Egypt Braces for Tuesday
Charley Bravo - 1/24/11
Tuesday the 25th marks a potentially pivotal moment for assessing the trans-Arabian potency of Tunisia’s “Jasmine Revolution”. Eyes turn to Egypt where elation over Tunisia and social media amperage drives the expectation of a mass protest against the Mubarak regime.
“In every neighbourhood in the country there is a pressure point which the government is afraid of and which will be brought to the surface on Tuesday,” said Ahmed al-Gheity, 23, a doctor and one of the regional organisers of “revolution day”. On the event’s Facebook page, tens of thousands of supporters have posted comments suggesting Ben Ali’s departure could be the precursor for Mubarak’s downfall. “If Tunisia can do it, why can’t we?” read one. “We will either start living or start dying on 25 January.”
As the Guardian’s Jack Shenker continues to survey the scene, we see some reasons to doubt whether internet activism can resonate with the psyche of the working class. Reported anywhere from lukewarm to opposing the demonstration, The Muslim Brotherhood has recently announced it will participate.
Fears have been downplayed even as investors grow concerned. The Times’ Michael Slackman reports on a trans-ideological tenor to recent developments, where corruption and political inertia is now “everyone’s nightmare”. A recent show of sympathy by Muslims for indigenous Coptic Christians appears to support this view.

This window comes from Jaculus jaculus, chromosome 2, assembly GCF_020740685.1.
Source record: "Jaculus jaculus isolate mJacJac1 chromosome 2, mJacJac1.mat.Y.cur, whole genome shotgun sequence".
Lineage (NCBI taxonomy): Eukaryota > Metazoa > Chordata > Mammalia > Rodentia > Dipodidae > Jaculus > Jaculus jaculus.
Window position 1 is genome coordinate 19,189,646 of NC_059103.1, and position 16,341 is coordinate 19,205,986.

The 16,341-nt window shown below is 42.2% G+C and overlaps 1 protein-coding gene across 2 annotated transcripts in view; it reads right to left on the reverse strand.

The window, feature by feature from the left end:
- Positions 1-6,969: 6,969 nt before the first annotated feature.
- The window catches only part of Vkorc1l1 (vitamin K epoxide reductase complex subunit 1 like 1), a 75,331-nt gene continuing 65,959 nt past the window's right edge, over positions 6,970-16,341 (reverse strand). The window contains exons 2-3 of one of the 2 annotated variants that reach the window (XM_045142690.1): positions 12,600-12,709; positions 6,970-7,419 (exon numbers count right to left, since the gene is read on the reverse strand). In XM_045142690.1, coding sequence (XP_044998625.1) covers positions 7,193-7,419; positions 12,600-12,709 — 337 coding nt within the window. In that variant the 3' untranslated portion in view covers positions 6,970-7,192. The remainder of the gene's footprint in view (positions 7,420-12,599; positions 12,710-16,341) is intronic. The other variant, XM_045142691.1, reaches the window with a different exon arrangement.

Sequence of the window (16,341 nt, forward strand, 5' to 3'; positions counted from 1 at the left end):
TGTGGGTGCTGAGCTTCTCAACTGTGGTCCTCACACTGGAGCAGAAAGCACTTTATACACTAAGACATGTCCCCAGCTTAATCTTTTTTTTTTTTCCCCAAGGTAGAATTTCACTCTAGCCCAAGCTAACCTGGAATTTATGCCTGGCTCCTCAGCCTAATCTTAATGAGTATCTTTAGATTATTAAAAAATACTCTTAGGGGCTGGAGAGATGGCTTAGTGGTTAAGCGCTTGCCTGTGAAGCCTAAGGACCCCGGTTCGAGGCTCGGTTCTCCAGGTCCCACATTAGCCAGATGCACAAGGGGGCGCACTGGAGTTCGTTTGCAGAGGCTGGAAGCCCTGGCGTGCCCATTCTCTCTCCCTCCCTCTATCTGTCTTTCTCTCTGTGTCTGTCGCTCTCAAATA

What this all means remains unclear. But even with many pointing out the “difficulties in translating Internet clicks to support on the ground”, the fact that so many in Egypt have nothing to lose has elites worried. The murder of Khaled Said in June has already primed the pump along with Tunisia’s spontaneity, with as many as 17 opposition groups currently supporting the demonstration.
While one factor in the mix proclaims “We are all Khaled Said”, one of the biggest names to watch may be Mohamed ElBaradei, Nobel Laureate and marginalized opponent in elections that have been tainted by accusations of systemic fraud.
Egypt is the largest Arab nation and the 2nd largest recipient of US foreign aid. 60 percent of the population is under 30. So the US State Department no doubt already watches closely. In fact there’s likely a team now working on copy for the sake of something to say should karma hit the fan.
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